BLAKELY, Georgia (Reuters) - Residents of the self-proclaimed peanut capital of the world fear long-term fallout from a U.S. salmonella outbreak linked to a factory in their small town in southwestern Georgia.
Officials in Blakely hope for the best and stress that the three bigger peanut factories in town are not affected. But the health scare is not a welcome event as the U.S. recession worsens and Georgia’s peanut farmers get ready to plant.
On Friday, the U.S. Food and Drug Administration said it was joining the Justice Department in a criminal probe of the Peanut Corporation of America’s factory in Blakely as a result of an outbreak linked to the plant that has sickened 500 people in the United States and Canada and may have killed eight.
The company said it would expand its recall to all peanut products made at the plant in Blakely since January 1, 2007, after government inspectors found more strains of salmonella there.
It has laid off 46 workers, worsening the strain on the town of 5,700 near Georgia’s border with Alabama.
“My prayer is that this community will come out of this stronger and people will understand that, while one small manufacturing plant had a process, it’s not a negative on the community,” said Mayor Ric Hall.
“This community is not going to suffer other than the poor folks who don’t have a paycheck coming in.”
The smell of roasting peanuts from nearby plants wafts over the PCA factory on the outskirts of Blakely but almost all of its workers have been laid off.
“I am angry at the system because I am one who has always paid my taxes and tried to pay my bills and never asked for help and now that I need help I can’t get it,” said Manuel Brubaker, 63, who was a purchasing agent at the plant.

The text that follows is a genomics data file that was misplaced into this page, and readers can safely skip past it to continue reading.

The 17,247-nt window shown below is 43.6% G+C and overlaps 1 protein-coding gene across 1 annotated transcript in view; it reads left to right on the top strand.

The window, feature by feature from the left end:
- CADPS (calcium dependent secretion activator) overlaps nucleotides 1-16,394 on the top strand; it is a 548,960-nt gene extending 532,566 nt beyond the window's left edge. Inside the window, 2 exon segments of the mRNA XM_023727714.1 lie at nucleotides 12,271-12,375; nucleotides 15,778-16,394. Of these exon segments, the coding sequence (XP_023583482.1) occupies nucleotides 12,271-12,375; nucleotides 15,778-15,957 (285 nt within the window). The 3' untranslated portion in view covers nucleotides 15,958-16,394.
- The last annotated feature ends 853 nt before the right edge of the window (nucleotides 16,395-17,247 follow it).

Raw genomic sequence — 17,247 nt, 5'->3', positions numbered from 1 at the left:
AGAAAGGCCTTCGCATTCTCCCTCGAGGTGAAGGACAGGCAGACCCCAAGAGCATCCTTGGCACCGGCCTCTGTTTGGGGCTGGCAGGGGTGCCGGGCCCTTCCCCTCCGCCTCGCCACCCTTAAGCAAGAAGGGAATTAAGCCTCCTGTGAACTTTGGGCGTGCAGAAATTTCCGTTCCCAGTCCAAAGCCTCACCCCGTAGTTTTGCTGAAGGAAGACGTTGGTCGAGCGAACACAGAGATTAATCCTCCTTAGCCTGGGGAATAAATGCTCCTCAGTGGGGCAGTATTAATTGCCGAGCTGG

“It’s not just me. There’s all the people that work with me and tomorrow is going to be the last day for ... (employees) at the paper mill. The economy is bad right now. Times are hard.”
The shutdown of a big machine at the Georgia-Pacific paper mill in the town has resulted in more than 100 layoffs.
The health scare could affect Georgia’s entire peanut economy, lowering prices and reducing consumption by up to 20 percent in the weeks before planting season, said Brian Cresswell, the University of Georgia’s county extension director.
“It’s going to hit it pretty hard,” he said. “Peanuts at this point are not even moving through the pipeline and they are already talking about $355 a ton. That’s a bare minimum. Last season it was up to 500 a ton.”
Early County also relies on cotton but a statue of a peanut in Blakely’s main square shows which commodity is king.
Like many towns in the rural south, Blakely was facing a long economic problem even before the recession hit and the peanut scare put it in the headlines.
Mechanization has cut the number of agricultural jobs, with the brightest young people leaving for college and frequently not returning, civic leaders said.
At the same time, low visibility and the distance from cities like Tallahassee, Columbus and Atlanta make it hard to attract investment, said Hilary Halford, president of the county’s chamber of commerce.
Civic leaders hope a planned coal power plant clears legal and environmental hurdles. They say completion of a four-lane highway running by the town will improve transportation.
They have also set up an Early County 2055 project to promote long-term planning. While they acknowledge the peanut scare has come at a bad time, they hope it is a temporary setback.
“This is a great place to do business but people don’t know about us,” Halford said. “We are trying to get our name out there and now our name is out there and it is negative.”
Editing by Tom Brown and John O'Callaghan